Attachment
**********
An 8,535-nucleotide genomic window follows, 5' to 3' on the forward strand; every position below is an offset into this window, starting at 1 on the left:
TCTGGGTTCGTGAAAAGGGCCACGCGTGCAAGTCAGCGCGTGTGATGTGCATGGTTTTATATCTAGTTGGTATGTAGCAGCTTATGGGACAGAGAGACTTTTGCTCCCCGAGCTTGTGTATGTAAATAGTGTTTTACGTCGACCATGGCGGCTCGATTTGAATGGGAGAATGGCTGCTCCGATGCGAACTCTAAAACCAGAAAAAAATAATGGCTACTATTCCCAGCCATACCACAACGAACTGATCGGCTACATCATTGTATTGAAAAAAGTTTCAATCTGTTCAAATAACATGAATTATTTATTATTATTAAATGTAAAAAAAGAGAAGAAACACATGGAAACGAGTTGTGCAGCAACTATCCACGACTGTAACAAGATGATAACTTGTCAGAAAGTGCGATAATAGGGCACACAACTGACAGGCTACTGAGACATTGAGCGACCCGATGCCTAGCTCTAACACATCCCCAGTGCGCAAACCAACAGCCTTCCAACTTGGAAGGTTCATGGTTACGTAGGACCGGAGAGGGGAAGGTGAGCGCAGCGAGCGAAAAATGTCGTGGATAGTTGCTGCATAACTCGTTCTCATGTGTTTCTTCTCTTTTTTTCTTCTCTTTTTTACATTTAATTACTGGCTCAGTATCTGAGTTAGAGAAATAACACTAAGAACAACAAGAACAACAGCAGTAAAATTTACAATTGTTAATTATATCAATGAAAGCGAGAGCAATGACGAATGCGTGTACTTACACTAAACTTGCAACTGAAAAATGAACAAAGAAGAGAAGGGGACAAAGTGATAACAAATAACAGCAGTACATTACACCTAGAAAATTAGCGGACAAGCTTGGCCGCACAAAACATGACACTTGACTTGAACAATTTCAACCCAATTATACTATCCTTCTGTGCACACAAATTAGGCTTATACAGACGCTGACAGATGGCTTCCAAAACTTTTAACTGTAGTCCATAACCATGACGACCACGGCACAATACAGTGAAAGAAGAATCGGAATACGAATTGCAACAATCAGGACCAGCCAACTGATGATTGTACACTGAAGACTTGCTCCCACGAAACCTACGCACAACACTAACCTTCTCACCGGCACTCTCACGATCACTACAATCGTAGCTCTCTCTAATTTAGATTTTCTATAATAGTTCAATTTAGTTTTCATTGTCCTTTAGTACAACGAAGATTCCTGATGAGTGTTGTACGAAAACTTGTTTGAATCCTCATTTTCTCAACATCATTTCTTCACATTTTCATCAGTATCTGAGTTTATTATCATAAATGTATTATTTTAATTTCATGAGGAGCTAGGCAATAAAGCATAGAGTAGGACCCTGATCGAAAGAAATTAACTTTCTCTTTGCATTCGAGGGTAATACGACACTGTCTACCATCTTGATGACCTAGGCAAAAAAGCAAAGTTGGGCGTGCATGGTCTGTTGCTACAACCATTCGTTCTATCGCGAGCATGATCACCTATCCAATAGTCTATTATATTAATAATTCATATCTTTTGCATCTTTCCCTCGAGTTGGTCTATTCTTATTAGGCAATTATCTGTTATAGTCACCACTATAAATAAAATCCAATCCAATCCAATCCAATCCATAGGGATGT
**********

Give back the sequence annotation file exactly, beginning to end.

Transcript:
An 8,535-nucleotide genomic window follows, 5' to 3' on the forward strand; every position below is an offset into this window, starting at 1 on the left:
TCTGGGTTCGTGAAAAGGGCCACGCGTGCAAGTCAGCGCGTGTGATGTGCATGGTTTTATATCTAGTTGGTATGTAGCAGCTTATGGGACAGAGAGACTTTTGCTCCCCGAGCTTGTGTATGTAAATAGTGTTTTACGTCGACCATGGCGGCTCGATTTGAATGGGAGAATGGCTGCTCCGATGCGAACTCTAAAACCAGAAAAAAATAATGGCTACTATTCCCAGCCATACCACAACGAACTGATCGGCTACATCATTGTATTGAAAAAAGTTTCAATCTGTTCAAATAACATGAATTATTTATTATTATTAAATGTAAAAAAAGAGAAGAAACACATGGAAACGAGTTGTGCAGCAACTATCCACGACTGTAACAAGATGATAACTTGTCAGAAAGTGCGATAATAGGGCACACAACTGACAGGCTACTGAGACATTGAGCGACCCGATGCCTAGCTCTAACACATCCCCAGTGCGCAAACCAACAGCCTTCCAACTTGGAAGGTTCATGGTTACGTAGGACCGGAGAGGGGAAGGTGAGCGCAGCGAGCGAAAAATGTCGTGGATAGTTGCTGCATAACTCGTTCTCATGTGTTTCTTCTCTTTTTTTCTTCTCTTTTTTACATTTAATTACTGGCTCAGTATCTGAGTTAGAGAAATAACACTAAGAACAACAAGAACAACAGCAGTAAAATTTACAATTGTTAATTATATCAATGAAAGCGAGAGCAATGACGAATGCGTGTACTTACACTAAACTTGCAACTGAAAAATGAACAAAGAAGAGAAGGGGACAAAGTGATAACAAATAACAGCAGTACATTACACCTAGAAAATTAGCGGACAAGCTTGGCCGCACAAAACATGACACTTGACTTGAACAATTTCAACCCAATTATACTATCCTTCTGTGCACACAAATTAGGCTTATACAGACGCTGACAGATGGCTTCCAAAACTTTTAACTGTAGTCCATAACCATGACGACCACGGCACAATACAGTGAAAGAAGAATCGGAATACGAATTGCAACAATCAGGACCAGCCAACTGATGATTGTACACTGAAGACTTGCTCCCACGAAACCTACGCACAACACTAACCTTCTCACCGGCACTCTCACGATCACTACAATCGTAGCTCTCTCTAATTTAGATTTTCTATAATAGTTCAATTTAGTTTTCATTGTCCTTTAGTACAACGAAGATTCCTGATGAGTGTTGTACGAAAACTTGTTTGAATCCTCATTTTCTCAACATCATTTCTTCACATTTTCATCAGTATCTGAGTTTATTATCATAAATGTATTATTTTAATTTCATGAGGAGCTAGGCAATAAAGCATAGAGTAGGACCCTGATCGAAAGAAATTAACTTTCTCTTTGCATTCGAGGGTAATACGACACTGTCTACCATCTTGATGACCTAGGCAAAAAAGCAAAGTTGGGCGTGCATGGTCTGTTGCTACAACCATTCGTTCTATCGCGAGCATGATCACCTATCCAATAGTCTATTATATTAATAATTCATATCTTTTGCATCTTTCCCTCGAGTTGGTCTATTCTTATTAGGCAATTATCTGTTATAGTCACCACTATAAATAAAATCCAATCCAATCCAATCCAATCCATAGGGATGT